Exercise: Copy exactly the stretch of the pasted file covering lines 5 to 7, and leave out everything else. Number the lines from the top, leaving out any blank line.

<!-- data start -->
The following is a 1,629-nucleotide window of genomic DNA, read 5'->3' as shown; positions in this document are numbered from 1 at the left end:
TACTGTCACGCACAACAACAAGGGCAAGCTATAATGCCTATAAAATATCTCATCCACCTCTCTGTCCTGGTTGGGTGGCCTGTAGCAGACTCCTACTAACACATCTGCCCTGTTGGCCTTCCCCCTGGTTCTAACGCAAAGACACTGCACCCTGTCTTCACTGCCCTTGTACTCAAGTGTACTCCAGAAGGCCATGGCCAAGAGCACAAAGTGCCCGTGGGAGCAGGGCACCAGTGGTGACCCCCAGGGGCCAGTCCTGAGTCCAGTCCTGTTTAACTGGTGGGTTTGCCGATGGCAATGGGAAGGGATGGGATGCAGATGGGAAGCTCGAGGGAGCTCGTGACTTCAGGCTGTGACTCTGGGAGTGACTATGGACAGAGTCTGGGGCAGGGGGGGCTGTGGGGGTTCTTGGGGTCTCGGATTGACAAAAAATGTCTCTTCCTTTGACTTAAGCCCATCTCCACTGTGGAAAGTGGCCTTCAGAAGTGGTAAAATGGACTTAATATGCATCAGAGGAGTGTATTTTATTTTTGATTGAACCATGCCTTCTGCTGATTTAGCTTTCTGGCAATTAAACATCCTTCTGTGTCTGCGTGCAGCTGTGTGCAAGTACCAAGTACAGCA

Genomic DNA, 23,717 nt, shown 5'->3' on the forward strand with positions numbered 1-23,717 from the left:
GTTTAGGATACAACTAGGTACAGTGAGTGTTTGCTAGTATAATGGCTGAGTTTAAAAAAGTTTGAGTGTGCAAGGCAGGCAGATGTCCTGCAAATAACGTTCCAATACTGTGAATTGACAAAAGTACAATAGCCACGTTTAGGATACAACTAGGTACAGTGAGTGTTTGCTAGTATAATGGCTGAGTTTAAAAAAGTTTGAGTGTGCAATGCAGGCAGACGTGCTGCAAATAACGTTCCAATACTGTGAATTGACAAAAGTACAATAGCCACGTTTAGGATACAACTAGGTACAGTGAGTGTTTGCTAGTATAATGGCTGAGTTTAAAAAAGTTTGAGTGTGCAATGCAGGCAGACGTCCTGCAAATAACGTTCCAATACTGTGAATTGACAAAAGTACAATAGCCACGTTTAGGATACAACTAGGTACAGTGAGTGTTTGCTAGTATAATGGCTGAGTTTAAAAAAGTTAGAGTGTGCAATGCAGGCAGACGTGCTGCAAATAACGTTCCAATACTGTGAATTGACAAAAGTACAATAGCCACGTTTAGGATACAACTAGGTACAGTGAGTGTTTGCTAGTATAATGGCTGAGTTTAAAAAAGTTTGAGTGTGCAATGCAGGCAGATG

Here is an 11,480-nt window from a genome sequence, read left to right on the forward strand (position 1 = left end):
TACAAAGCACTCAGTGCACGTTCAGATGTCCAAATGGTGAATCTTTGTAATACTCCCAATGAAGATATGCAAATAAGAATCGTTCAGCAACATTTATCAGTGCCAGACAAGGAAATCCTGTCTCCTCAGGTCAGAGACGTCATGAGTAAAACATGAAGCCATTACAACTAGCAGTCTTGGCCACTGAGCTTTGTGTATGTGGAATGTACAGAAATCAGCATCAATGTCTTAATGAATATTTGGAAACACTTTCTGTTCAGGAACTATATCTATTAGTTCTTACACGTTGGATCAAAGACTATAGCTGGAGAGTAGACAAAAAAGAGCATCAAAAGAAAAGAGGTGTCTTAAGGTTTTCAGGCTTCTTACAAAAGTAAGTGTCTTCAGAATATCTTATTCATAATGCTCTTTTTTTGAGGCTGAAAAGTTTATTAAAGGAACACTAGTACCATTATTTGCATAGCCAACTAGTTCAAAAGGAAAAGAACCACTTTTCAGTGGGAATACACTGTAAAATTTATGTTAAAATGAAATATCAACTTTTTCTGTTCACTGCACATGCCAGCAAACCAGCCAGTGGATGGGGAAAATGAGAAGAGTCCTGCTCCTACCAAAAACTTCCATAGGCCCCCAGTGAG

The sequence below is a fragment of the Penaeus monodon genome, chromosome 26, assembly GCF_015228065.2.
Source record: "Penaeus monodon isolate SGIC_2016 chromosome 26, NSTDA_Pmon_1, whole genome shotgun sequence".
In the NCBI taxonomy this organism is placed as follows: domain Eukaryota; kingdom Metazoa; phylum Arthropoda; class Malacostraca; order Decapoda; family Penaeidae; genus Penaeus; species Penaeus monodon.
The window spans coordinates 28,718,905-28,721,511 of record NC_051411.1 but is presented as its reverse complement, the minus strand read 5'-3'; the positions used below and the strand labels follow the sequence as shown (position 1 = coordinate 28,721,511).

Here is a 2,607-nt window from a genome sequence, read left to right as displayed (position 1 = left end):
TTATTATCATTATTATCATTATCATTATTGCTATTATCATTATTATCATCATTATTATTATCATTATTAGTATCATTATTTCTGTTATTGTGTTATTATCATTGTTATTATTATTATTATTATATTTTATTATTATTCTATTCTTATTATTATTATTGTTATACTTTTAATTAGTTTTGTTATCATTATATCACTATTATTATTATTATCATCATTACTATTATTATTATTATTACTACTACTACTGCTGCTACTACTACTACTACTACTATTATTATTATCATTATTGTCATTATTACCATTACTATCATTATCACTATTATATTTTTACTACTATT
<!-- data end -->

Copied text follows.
Here is an 11,480-nt window from a genome sequence, read left to right on the forward strand (position 1 = left end):
TACAAAGCACTCAGTGCACGTTCAGATGTCCAAATGGTGAATCTTTGTAATACTCCCAATGAAGATATGCAAATAAGAATCGTTCAGCAACATTTATCAGTGCCAGACAAGGAAATCCTGTCTCCTCAGGTCAGAGACGTCATGAGTAAAACATGAAGCCATTACAACTAGCAGTCTTGGCCACTGAGCTTTGTGTATGTGGAATGTACAGAAATCAGCATCAATGTCTTAATGAATATTTGGAAACACTTTCTGTTCAGGAACTATATCTATTAGTTCTTACACGTTGGATCAAAGACTATAGCTGGAGAGTAGACAAAAAAGAGCATCAAAAGAAAAGAGGTGTCTTAAGGTTTTCAGGCTTCTTACAAAAGTAAGTGTCTTCAGAATATCTTATTCATAATGCTCTTTTTTTGAGGCTGAAAAGTTTATTAAAGGAACACTAGTACCATTATTTGCATAGCCAACTAGTTCAAAAGGAAAAGAACCACTTTTCAGTGGGAATACACTGTAAAATTTATGTTAAAATGAAATATCAACTTTTTCTGTTCACTGCACATGCCAGCAAACCAGCCAGTGGATGGGGAAAATGAGAAGAGTCCTGCTCCTACCAAAAACTTCCATAGGCCCCCAGTGAG

The sequence below is a fragment of the Penaeus monodon genome, chromosome 26, assembly GCF_015228065.2.